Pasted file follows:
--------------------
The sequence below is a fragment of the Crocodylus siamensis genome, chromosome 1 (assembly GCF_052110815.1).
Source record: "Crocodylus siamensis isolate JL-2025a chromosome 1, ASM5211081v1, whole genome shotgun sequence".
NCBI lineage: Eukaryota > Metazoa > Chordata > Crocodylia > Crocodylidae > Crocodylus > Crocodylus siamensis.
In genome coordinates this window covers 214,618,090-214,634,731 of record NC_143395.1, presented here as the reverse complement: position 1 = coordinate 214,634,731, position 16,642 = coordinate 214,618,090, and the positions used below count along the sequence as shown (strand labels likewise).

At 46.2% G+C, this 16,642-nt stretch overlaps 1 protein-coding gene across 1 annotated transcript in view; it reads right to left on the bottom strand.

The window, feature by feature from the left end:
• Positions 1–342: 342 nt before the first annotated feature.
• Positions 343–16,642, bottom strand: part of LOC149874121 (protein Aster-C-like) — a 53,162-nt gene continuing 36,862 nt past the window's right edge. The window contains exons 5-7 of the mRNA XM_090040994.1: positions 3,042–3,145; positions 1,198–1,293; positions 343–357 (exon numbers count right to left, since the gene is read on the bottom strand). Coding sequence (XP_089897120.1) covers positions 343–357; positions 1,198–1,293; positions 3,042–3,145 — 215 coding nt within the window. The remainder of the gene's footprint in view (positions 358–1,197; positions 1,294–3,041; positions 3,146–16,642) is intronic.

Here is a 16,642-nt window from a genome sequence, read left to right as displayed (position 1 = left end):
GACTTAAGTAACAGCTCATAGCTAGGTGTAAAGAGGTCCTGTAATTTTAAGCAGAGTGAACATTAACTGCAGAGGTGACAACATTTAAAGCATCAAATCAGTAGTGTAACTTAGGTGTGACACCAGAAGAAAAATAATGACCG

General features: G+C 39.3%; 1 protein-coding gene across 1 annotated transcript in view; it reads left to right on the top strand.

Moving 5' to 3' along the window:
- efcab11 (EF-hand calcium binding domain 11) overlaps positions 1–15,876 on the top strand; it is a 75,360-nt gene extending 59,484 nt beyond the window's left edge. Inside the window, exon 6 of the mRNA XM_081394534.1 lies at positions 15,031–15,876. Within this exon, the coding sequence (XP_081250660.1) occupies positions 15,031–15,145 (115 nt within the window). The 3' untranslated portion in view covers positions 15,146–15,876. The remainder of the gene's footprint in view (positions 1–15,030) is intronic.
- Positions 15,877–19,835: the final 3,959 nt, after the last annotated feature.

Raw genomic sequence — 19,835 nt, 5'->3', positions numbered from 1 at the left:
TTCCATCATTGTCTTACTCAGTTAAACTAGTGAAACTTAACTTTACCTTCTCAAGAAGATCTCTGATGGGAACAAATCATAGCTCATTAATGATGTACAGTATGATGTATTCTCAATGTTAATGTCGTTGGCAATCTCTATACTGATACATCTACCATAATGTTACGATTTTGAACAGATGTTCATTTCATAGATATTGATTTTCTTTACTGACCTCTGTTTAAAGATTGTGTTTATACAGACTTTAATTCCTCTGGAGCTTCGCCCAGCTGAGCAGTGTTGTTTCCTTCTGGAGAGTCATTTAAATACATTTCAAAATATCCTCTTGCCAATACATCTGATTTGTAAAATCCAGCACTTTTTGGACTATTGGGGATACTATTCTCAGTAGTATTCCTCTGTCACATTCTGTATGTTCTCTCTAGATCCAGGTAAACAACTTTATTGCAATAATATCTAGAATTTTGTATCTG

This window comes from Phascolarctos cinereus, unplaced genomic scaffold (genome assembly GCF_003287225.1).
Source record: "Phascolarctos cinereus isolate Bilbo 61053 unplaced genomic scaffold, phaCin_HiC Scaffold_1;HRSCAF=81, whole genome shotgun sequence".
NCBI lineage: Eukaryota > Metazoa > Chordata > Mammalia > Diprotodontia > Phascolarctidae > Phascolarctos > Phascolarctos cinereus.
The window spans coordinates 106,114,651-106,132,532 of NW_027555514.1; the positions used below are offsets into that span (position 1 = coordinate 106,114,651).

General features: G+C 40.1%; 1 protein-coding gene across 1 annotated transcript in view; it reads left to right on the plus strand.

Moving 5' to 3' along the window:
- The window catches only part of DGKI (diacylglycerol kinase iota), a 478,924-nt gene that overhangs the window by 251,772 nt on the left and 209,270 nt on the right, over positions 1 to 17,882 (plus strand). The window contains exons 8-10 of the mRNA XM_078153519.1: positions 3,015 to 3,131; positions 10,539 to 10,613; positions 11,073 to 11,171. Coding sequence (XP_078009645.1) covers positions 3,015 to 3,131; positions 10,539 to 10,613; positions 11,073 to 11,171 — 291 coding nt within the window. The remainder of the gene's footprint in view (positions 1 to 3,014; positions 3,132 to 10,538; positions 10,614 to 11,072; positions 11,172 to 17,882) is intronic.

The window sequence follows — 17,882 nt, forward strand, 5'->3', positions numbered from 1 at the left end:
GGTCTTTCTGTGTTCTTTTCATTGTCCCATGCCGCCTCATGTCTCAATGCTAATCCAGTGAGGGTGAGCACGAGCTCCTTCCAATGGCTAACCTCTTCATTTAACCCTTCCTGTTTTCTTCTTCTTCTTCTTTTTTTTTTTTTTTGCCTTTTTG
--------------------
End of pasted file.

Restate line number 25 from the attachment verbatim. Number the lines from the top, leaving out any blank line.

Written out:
GGTCTTTCTGTGTTCTTTTCATTGTCCCATGCCGCCTCATGTCTCAATGCTAATCCAGTGAGGGTGAGCACGAGCTCCTTCCAATGGCTAACCTCTTCATTTAACCCTTCCTGTTTTCTTCTTCTTCTTCTTTTTTTTTTTTTTTGCCTTTTTG